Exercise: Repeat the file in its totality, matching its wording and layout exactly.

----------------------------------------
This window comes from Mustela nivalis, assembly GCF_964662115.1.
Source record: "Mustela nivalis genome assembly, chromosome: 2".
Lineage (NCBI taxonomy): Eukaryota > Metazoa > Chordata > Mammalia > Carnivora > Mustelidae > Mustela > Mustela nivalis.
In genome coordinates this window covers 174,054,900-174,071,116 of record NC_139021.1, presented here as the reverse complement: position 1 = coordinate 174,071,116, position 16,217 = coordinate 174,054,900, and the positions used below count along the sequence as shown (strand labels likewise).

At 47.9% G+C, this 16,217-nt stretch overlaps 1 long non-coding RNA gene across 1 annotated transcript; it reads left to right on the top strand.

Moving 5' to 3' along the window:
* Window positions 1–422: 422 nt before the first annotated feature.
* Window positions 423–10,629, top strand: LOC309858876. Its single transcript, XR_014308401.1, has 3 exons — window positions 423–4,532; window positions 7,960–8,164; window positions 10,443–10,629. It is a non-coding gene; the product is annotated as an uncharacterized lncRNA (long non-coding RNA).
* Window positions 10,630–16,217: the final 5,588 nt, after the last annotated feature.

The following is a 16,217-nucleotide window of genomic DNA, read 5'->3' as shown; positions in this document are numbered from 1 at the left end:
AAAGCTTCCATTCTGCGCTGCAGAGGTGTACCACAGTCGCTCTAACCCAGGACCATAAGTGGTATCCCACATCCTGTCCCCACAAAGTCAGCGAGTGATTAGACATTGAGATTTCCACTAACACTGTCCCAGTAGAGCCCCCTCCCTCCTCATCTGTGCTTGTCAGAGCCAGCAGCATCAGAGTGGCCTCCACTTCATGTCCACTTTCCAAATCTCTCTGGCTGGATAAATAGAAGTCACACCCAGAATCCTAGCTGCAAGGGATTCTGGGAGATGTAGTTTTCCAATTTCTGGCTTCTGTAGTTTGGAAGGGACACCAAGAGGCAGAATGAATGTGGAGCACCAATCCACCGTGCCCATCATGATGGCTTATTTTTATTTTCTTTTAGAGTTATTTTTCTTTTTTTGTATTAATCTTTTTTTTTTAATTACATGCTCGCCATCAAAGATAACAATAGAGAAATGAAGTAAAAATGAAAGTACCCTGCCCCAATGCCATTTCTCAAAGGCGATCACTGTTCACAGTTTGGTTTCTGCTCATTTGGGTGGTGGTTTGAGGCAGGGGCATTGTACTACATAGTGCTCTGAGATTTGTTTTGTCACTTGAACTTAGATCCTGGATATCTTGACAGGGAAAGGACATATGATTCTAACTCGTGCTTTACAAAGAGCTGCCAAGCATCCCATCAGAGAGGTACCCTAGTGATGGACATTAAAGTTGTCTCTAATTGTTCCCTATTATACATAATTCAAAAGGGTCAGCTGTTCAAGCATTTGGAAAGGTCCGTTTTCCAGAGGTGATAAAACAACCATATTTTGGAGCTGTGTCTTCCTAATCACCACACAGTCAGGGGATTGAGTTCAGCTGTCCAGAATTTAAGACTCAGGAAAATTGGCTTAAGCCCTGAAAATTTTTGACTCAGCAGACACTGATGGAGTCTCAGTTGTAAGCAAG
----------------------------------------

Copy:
This window comes from Mustela nivalis, assembly GCF_964662115.1.
Source record: "Mustela nivalis genome assembly, chromosome: 2".
Lineage (NCBI taxonomy): Eukaryota > Metazoa > Chordata > Mammalia > Carnivora > Mustelidae > Mustela > Mustela nivalis.
In genome coordinates this window covers 174,054,900-174,071,116 of record NC_139021.1, presented here as the reverse complement: position 1 = coordinate 174,071,116, position 16,217 = coordinate 174,054,900, and the positions used below count along the sequence as shown (strand labels likewise).

At 47.9% G+C, this 16,217-nt stretch overlaps 1 long non-coding RNA gene across 1 annotated transcript; it reads left to right on the top strand.

Moving 5' to 3' along the window:
* Window positions 1–422: 422 nt before the first annotated feature.
* Window positions 423–10,629, top strand: LOC309858876. Its single transcript, XR_014308401.1, has 3 exons — window positions 423–4,532; window positions 7,960–8,164; window positions 10,443–10,629. It is a non-coding gene; the product is annotated as an uncharacterized lncRNA (long non-coding RNA).
* Window positions 10,630–16,217: the final 5,588 nt, after the last annotated feature.

The following is a 16,217-nucleotide window of genomic DNA, read 5'->3' as shown; positions in this document are numbered from 1 at the left end:
AAAGCTTCCATTCTGCGCTGCAGAGGTGTACCACAGTCGCTCTAACCCAGGACCATAAGTGGTATCCCACATCCTGTCCCCACAAAGTCAGCGAGTGATTAGACATTGAGATTTCCACTAACACTGTCCCAGTAGAGCCCCCTCCCTCCTCATCTGTGCTTGTCAGAGCCAGCAGCATCAGAGTGGCCTCCACTTCATGTCCACTTTCCAAATCTCTCTGGCTGGATAAATAGAAGTCACACCCAGAATCCTAGCTGCAAGGGATTCTGGGAGATGTAGTTTTCCAATTTCTGGCTTCTGTAGTTTGGAAGGGACACCAAGAGGCAGAATGAATGTGGAGCACCAATCCACCGTGCCCATCATGATGGCTTATTTTTATTTTCTTTTAGAGTTATTTTTCTTTTTTTGTATTAATCTTTTTTTTTTAATTACATGCTCGCCATCAAAGATAACAATAGAGAAATGAAGTAAAAATGAAAGTACCCTGCCCCAATGCCATTTCTCAAAGGCGATCACTGTTCACAGTTTGGTTTCTGCTCATTTGGGTGGTGGTTTGAGGCAGGGGCATTGTACTACATAGTGCTCTGAGATTTGTTTTGTCACTTGAACTTAGATCCTGGATATCTTGACAGGGAAAGGACATATGATTCTAACTCGTGCTTTACAAAGAGCTGCCAAGCATCCCATCAGAGAGGTACCCTAGTGATGGACATTAAAGTTGTCTCTAATTGTTCCCTATTATACATAATTCAAAAGGGTCAGCTGTTCAAGCATTTGGAAAGGTCCGTTTTCCAGAGGTGATAAAACAACCATATTTTGGAGCTGTGTCTTCCTAATCACCACACAGTCAGGGGATTGAGTTCAGCTGTCCAGAATTTAAGACTCAGGAAAATTGGCTTAAGCCCTGAAAATTTTTGACTCAGCAGACACTGATGGAGTCTCAGTTGTAAGCAAG